Family Constellations (a
subset application of Systemic Constellations) is an
experiential process that aims to release and resolve
profound tensions within and between people. The development
of the process can be traced through a lineage of
philosophers and therapists including Edmund Husserl the
father of phenomenology, Ivan Boszormenyi-Nagy , the pioneer
of transgenerational systemic thinking, Virginia Satir who
developed family sculpture the precursor of Systemic
Constellations and Bert Hellinger. In the past decade,
further advancements in the use of the process have been
innovated by practitioners throughout the world. These
include psychiatrists (Gunthard Weber and Albrecht Mahr,
Germany; Chris Walsh, Australia), psychologists (Hunter
Beaumont, Germany; Marta Thorsheim, Norway, Edward Lynch and
Dan Booth Cohen, USA; Judith Hemming, UK), as well as many
alternative care providers.
The term Family
Constellations was first used by Alfred Adler in a somewhat
different context to refer to the phenomenon that each
individual belongs to and is bonded in relationship to other
members of his or her family system.
Another largly known terapist
of our time: Svagito R. Liebermeister Svagito R.
Liebermeister was born in Germany in 1957, holds a degree in
psychology from Munich University, and has over 25 years
practical experience in working with people as a therapist.
He has studied a wide range of therapeutic approaches,
including Deep Tissue Bodywork, Neo-Reichian Breath and
Energy Work, Psychic Massage and Counseling. Parallel to his
interest in therapy, Svagito has been a disciple of the
Indian mystic Osho since 1981 and has explored a wide range
of meditation techniques. In 1995, he began to include
Family Constellation in his work, studying with its founder,
Bert Hellinger, and since 2000 he leads his own training
programs in this fascinating new approach to therapy.
Family Constellations A group
(workshop participants) is led by a facilitator. In turn,
members of the group can explore an urgent personal issue.
Generally, several members will be given an opportunity to
set up a Constellation in each session.
After a brief interview, the facilitator suggests who will
be represented in the Constellation. These are usually a
representative for the seeker, one or more family members,
and sometimes abstract concepts such as "depression" or a
The person presenting the
issue (seeker or client) asks people from the group to be
representatives. He or she arranges the representatives
according to what feels right in the moment. The seeker then
sits down and observes.
Several minutes elapse with the representatives standing
still and silent in their places. Unlike psychodrama the
representatives do not act, pose or role play.
Emphasis is placed on
intuition in placing the representatives and in subsequent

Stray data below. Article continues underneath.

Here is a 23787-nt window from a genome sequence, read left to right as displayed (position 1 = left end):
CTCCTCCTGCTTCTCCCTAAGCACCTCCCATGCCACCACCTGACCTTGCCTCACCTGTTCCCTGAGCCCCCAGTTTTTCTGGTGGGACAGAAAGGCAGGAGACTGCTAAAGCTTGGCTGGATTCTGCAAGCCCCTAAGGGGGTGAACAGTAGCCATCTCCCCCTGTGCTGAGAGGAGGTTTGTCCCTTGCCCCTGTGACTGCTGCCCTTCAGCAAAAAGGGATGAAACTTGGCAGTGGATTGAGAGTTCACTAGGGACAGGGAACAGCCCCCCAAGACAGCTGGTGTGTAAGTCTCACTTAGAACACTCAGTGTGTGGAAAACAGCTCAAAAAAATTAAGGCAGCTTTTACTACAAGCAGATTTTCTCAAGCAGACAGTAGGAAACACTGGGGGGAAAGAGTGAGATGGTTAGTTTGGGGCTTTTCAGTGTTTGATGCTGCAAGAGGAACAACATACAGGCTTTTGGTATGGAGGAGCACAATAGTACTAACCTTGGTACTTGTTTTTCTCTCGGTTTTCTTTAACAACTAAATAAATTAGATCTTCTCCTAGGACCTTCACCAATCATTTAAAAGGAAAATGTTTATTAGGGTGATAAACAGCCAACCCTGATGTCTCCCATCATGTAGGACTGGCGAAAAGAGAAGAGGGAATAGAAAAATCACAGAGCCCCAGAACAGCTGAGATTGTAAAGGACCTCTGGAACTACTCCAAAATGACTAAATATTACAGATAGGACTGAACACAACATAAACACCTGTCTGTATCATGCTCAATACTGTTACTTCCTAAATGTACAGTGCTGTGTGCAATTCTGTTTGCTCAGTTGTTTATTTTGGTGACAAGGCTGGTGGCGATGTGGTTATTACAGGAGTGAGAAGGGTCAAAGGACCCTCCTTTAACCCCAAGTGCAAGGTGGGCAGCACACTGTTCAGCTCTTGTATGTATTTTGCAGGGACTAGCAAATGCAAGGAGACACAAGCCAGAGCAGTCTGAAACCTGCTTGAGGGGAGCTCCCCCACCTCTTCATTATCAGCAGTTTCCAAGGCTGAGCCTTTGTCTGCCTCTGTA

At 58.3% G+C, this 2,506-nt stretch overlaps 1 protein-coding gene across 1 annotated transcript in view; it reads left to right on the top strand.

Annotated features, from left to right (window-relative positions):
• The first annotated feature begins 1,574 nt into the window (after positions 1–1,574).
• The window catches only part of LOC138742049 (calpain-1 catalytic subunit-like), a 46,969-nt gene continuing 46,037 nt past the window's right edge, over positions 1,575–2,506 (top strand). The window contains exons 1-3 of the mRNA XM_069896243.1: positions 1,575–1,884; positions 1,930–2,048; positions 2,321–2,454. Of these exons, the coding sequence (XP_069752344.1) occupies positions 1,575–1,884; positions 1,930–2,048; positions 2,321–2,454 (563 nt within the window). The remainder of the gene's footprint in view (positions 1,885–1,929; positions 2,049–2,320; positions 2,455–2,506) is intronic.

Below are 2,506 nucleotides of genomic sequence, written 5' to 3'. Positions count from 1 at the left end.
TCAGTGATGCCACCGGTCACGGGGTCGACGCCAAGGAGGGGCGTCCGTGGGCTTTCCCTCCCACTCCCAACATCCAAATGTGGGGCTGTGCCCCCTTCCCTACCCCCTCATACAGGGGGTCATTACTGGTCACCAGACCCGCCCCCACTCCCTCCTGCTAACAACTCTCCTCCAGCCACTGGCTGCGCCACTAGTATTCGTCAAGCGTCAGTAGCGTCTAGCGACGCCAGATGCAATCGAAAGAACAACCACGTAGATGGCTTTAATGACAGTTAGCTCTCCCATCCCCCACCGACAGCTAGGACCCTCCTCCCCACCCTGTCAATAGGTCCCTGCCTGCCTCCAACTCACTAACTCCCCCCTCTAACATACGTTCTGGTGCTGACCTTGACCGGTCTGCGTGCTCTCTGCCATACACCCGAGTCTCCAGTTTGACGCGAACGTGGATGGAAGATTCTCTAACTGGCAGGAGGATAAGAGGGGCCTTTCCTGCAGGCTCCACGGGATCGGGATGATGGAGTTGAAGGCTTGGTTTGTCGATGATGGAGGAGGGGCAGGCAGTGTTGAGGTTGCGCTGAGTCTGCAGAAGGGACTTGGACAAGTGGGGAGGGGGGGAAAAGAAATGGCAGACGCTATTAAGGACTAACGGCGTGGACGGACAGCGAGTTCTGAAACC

steps of the procedure. The aim is to tap into what the
psychiatrist Albrecht Mahr describes as the Knowing Field (Mahr
1999). The Knowing Field is claimed to guide participants to
perceive and articulate feelings and sensation that mirror
those of the real family members they represent. The
mechanisms behind this representative perception is not
fully understood. The representatives have little or no
factual knowledge about those they represent. Nevertheless,
the representatives usually experience feelings or physical
sensations which inform the process.
The facilitator may ask each
representative to describe how it feels to be placed in
relation to the others. At this point, the facilitator,
seeker, and group members may perceive something in the
spacial relationships and feelings held by the
representatives that is informative regarding an underlying
dynamic that relates to the presenting personal issue.
A healing resolution for the
issue generally involves the repositioning the
representatives and for the facilitator to suggest one or
two sentences to be spoken aloud. If the representatives do
not feel better in their new position or sentence, they can
move again or try a different sentence. Sometimes the
process ends before a full resolution is achieved.
A healing resolution is
achieved when every representative feels right in his or her
place and the other representatives agree. This is claimed
to represent, in an abstract way, a possible resolution of
the issues faced by the subject of the session.
Along the way to finding this
healing resolution, particular attention is paid by the
practitioner to configurations of the group that do not feel
right or which generate negative feelings or physical
sensations. It is claimed that such configurations may
represent systemic entanglements between the seeker's family
members. Systemic entanglements are said to occur when
unresolved trauma has afflicted a family through an event
such as murder, suicide, death of a mother in childbirth,
early death of a parent or sibling, war, natural disaster,
emigration, or abuse. Proponents claim that the negative
legacy from such events can be passed down to succeeding
generations, even if those affected now are unaware of the
original event in the past.